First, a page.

##### 2.3. Normality Index

Considering that the likelihood estimated on a data sample () represents the probability that those observations are well described by the assumed model (Gaussian mixture with *, *, and parameters), in this work we propose a normality index based on this probability. Assuming statistical independence between observations, the average log-likelihood of a sample set with respect to the reference (healthy) population can be defined as a comparative index () of a normal contraction pattern as follows:
where is the observations’ set, that in our case corresponds to the ventricular region TACs for each subject.

The normality index () for a group of eight normal subjects (not considered for the mixture parameters estimation) was measured and statistically compared with the indices obtained for LBBB and DCM subjects.

##### 2.4. Studied Populations

Three subject groups were considered in this study: 15 subjects with LBBB; 13 patients with DCM and 31 normal subjects (23 as a control population for the training stage and 8 to define the normality index); all individuals gave their informed consent to participate in the study. The specific characteristics for these populations are shown in Table 1.

LBBB occurs whenever the electric impulse traveling from auricles to ventricles is interrupted, thus causing a QRS complex duration longer than 0.12 s. This delay provokes interventricular contraction asynchrony which can progress to eventually become cardiac insufficiency [41]. The LBBB studied population consisted of 15 asymptomatic subjects (8 males, 7 females), having a left ventricle ejection fraction (EF) greater than 45%, as determined by ERNA according to the New York Heart Association (NYHA) criteria [42]; the subjects did not present cardiovascular symptoms and did not have a previous history of myocardial infarct and/or cardiac insufficiency.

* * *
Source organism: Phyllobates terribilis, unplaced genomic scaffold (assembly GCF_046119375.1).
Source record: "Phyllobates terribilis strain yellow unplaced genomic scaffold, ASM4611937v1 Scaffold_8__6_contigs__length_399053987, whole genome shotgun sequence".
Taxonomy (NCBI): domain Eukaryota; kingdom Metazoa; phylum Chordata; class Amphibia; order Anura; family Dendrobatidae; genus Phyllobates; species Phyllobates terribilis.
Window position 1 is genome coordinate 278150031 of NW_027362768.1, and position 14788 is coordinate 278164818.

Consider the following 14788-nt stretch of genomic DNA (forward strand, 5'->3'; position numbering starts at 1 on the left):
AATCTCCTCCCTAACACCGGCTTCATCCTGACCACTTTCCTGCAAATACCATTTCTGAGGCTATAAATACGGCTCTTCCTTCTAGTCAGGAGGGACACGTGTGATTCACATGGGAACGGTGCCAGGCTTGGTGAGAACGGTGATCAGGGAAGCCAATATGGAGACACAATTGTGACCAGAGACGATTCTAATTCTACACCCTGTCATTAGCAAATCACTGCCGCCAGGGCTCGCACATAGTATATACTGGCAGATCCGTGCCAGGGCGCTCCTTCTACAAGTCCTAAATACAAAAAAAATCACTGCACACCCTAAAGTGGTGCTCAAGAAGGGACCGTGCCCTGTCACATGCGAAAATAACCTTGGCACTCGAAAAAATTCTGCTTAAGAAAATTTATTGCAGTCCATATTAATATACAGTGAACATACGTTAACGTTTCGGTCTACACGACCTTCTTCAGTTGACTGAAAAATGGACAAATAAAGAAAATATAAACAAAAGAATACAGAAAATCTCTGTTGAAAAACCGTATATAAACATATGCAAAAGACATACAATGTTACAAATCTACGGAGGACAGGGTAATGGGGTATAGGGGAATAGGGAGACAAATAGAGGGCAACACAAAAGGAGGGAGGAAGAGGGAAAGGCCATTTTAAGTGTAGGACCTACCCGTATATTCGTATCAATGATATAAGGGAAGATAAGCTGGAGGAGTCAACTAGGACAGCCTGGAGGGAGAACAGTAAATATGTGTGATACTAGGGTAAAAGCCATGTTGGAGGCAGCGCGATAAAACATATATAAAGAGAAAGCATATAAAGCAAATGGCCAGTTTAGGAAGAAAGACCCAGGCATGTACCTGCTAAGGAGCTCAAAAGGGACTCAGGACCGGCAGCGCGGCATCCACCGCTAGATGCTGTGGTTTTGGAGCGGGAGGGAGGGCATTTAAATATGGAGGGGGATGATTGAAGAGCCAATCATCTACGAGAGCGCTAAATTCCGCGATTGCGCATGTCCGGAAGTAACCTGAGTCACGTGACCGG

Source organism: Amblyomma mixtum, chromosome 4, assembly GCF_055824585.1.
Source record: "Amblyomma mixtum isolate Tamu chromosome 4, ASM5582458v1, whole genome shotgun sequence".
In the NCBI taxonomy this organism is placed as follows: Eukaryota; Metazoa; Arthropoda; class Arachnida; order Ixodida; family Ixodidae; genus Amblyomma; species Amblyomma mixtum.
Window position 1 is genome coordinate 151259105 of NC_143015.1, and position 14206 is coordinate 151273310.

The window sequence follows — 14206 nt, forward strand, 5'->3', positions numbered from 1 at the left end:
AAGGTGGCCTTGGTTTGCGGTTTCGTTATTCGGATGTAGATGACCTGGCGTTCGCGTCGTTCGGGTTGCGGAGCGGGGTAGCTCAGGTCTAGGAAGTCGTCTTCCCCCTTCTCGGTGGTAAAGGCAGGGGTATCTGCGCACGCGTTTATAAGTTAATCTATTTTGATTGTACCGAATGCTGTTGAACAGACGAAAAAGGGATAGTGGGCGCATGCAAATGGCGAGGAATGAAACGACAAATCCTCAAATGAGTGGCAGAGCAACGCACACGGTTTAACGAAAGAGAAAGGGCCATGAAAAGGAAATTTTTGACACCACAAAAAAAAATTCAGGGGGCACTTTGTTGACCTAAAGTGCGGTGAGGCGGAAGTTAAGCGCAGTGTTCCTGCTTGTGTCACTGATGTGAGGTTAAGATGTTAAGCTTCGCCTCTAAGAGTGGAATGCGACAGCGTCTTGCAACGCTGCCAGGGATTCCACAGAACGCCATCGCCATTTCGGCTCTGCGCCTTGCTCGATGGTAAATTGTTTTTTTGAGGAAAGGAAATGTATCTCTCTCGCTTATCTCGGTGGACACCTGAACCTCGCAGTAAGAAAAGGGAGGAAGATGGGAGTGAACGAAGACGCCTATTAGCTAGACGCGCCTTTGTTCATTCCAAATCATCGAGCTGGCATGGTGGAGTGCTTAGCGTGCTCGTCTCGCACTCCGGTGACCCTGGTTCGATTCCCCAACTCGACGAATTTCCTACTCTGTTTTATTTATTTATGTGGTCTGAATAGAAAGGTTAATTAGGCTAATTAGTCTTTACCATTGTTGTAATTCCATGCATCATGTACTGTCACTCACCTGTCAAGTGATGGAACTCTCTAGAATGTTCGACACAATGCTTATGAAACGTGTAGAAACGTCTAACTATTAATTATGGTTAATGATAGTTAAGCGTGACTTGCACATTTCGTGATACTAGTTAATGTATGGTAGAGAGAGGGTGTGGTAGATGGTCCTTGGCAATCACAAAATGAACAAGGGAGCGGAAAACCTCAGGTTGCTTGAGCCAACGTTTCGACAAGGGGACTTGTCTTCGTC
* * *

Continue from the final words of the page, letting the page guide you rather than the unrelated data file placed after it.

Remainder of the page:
Subjects with idiopathic DCM and cardiac insufficiency present left ventricle (LV) or right ventricle (RV) dilatation of unknown causes, inter- and intraventricular abnormal contractility; they must reunite all of the criteria to be considered as CRT candidates [41–44]. The DCM population consisted of 13 subjects, with EF of %, as determined by ERNA, and with an average QRS duration of s; they also presented a class III or IV cardiac insufficiency, according to the NYHA [42].

The control population consisted of 23 volunteers (18 males, 5 females) having an EF of %; with a low probability of coronary arterial disease and without a history of myocardial acute infarct. This group presented an EKG without abnormality and their cardiac function was considered normal, after a thorough clinical evaluation.